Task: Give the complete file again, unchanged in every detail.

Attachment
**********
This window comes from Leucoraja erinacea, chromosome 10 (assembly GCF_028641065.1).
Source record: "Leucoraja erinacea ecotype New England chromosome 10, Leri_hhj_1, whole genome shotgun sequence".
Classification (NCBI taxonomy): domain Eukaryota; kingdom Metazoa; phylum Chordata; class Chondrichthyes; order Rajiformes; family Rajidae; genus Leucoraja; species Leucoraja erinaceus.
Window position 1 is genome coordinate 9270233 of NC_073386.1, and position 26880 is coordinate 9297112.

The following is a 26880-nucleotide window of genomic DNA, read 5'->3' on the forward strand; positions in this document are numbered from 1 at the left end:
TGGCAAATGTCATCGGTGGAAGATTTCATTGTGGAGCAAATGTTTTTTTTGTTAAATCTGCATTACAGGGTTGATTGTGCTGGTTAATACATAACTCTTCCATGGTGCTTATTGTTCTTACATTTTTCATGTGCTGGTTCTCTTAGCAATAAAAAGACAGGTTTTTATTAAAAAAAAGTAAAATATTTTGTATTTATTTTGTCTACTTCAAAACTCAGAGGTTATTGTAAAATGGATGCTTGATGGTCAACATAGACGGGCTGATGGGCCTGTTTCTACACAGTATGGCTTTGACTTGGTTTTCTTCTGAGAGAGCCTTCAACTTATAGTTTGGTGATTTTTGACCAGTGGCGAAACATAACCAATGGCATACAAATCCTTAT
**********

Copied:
This window comes from Leucoraja erinacea, chromosome 10 (assembly GCF_028641065.1).
Source record: "Leucoraja erinacea ecotype New England chromosome 10, Leri_hhj_1, whole genome shotgun sequence".
Classification (NCBI taxonomy): domain Eukaryota; kingdom Metazoa; phylum Chordata; class Chondrichthyes; order Rajiformes; family Rajidae; genus Leucoraja; species Leucoraja erinaceus.
Window position 1 is genome coordinate 9270233 of NC_073386.1, and position 26880 is coordinate 9297112.

The following is a 26880-nucleotide window of genomic DNA, read 5'->3' on the forward strand; positions in this document are numbered from 1 at the left end:
TGGCAAATGTCATCGGTGGAAGATTTCATTGTGGAGCAAATGTTTTTTTTGTTAAATCTGCATTACAGGGTTGATTGTGCTGGTTAATACATAACTCTTCCATGGTGCTTATTGTTCTTACATTTTTCATGTGCTGGTTCTCTTAGCAATAAAAAGACAGGTTTTTATTAAAAAAAAGTAAAATATTTTGTATTTATTTTGTCTACTTCAAAACTCAGAGGTTATTGTAAAATGGATGCTTGATGGTCAACATAGACGGGCTGATGGGCCTGTTTCTACACAGTATGGCTTTGACTTGGTTTTCTTCTGAGAGAGCCTTCAACTTATAGTTTGGTGATTTTTGACCAGTGGCGAAACATAACCAATGGCATACAAATCCTTAT